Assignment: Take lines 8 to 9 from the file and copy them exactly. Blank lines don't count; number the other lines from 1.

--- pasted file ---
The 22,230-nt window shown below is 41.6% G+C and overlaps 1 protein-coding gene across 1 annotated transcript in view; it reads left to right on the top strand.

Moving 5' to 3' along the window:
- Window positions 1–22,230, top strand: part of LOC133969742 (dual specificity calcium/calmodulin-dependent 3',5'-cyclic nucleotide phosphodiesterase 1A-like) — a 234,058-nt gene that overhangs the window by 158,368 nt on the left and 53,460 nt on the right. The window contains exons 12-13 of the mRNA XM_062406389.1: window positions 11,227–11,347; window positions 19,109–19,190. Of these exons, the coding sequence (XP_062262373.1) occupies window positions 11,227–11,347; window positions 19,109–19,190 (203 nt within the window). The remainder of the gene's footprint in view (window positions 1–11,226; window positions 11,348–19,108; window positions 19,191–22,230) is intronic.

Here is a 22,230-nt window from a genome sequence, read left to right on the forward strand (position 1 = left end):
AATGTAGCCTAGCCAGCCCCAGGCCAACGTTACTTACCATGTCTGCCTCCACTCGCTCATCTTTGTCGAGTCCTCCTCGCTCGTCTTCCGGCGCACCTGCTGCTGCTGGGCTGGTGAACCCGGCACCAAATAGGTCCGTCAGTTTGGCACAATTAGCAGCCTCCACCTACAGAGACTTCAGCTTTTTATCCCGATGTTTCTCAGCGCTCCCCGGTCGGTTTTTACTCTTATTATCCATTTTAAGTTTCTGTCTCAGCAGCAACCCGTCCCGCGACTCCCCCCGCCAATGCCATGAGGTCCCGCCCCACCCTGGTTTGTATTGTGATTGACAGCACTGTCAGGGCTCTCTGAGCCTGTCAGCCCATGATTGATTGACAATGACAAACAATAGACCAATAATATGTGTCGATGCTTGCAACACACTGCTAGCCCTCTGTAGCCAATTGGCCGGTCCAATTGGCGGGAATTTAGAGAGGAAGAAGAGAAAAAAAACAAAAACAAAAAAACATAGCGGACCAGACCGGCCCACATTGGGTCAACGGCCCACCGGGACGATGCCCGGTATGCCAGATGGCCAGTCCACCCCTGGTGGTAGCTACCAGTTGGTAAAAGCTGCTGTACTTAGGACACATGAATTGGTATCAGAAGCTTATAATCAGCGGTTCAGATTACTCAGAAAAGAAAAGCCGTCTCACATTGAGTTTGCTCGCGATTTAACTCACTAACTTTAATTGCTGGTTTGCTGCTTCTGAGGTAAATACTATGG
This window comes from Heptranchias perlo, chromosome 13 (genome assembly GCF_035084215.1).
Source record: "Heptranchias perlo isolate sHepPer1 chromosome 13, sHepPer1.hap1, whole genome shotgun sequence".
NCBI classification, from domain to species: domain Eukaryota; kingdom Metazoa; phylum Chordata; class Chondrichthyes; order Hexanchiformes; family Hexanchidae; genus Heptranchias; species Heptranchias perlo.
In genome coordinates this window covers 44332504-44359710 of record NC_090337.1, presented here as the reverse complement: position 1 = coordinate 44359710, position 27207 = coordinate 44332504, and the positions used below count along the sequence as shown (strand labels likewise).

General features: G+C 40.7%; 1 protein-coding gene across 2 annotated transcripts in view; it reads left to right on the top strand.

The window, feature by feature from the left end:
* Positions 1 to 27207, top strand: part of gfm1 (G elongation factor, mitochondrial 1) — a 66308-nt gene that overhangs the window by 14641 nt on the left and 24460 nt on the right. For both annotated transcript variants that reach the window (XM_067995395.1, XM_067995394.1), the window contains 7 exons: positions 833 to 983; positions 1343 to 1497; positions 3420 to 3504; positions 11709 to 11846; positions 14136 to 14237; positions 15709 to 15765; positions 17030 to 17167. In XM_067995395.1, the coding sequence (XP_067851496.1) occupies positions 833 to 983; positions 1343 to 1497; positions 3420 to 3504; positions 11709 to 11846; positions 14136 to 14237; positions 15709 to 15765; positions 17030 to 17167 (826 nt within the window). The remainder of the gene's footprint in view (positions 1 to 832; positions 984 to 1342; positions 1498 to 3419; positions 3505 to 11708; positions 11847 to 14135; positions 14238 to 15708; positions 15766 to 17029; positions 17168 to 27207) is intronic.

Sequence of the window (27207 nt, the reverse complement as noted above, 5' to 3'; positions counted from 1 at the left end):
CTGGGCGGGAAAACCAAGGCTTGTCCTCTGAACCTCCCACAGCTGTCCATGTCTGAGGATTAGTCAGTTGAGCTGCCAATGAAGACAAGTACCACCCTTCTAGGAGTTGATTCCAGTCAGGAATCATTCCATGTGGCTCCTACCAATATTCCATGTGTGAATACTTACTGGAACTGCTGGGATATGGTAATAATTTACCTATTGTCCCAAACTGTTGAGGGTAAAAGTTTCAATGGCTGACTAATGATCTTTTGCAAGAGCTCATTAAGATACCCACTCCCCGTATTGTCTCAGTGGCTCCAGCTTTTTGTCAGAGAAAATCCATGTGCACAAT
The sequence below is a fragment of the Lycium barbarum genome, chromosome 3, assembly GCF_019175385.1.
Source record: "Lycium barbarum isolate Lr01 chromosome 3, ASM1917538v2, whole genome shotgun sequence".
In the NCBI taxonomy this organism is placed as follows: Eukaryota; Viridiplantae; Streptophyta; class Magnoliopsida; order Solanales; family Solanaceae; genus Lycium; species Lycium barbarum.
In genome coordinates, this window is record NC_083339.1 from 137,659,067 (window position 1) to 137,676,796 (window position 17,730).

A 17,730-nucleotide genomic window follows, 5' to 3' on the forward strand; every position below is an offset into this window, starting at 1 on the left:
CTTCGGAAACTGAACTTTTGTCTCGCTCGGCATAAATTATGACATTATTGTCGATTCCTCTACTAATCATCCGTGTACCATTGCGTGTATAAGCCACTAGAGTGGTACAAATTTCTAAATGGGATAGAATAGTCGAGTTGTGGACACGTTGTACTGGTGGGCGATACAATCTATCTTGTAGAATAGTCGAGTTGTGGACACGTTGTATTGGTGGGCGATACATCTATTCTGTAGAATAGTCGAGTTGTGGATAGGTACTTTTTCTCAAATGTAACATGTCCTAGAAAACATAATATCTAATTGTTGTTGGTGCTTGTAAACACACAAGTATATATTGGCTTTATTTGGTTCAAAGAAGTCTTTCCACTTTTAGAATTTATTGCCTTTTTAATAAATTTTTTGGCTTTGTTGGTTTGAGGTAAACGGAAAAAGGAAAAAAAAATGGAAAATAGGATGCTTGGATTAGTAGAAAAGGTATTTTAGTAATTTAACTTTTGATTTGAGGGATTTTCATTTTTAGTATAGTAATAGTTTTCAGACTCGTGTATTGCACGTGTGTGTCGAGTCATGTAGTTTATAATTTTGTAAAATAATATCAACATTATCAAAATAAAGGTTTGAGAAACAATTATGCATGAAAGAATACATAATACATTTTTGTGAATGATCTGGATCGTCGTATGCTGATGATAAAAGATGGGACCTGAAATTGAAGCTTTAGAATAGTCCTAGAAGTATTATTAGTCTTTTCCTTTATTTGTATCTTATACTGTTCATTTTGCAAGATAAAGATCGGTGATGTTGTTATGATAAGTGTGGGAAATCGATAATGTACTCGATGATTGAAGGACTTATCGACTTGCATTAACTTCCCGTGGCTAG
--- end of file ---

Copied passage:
NCBI classification, from domain to species: domain Eukaryota; kingdom Metazoa; phylum Chordata; class Chondrichthyes; order Hexanchiformes; family Hexanchidae; genus Heptranchias; species Heptranchias perlo.
In genome coordinates this window covers 44332504-44359710 of record NC_090337.1, presented here as the reverse complement: position 1 = coordinate 44359710, position 27207 = coordinate 44332504, and the positions used below count along the sequence as shown (strand labels likewise).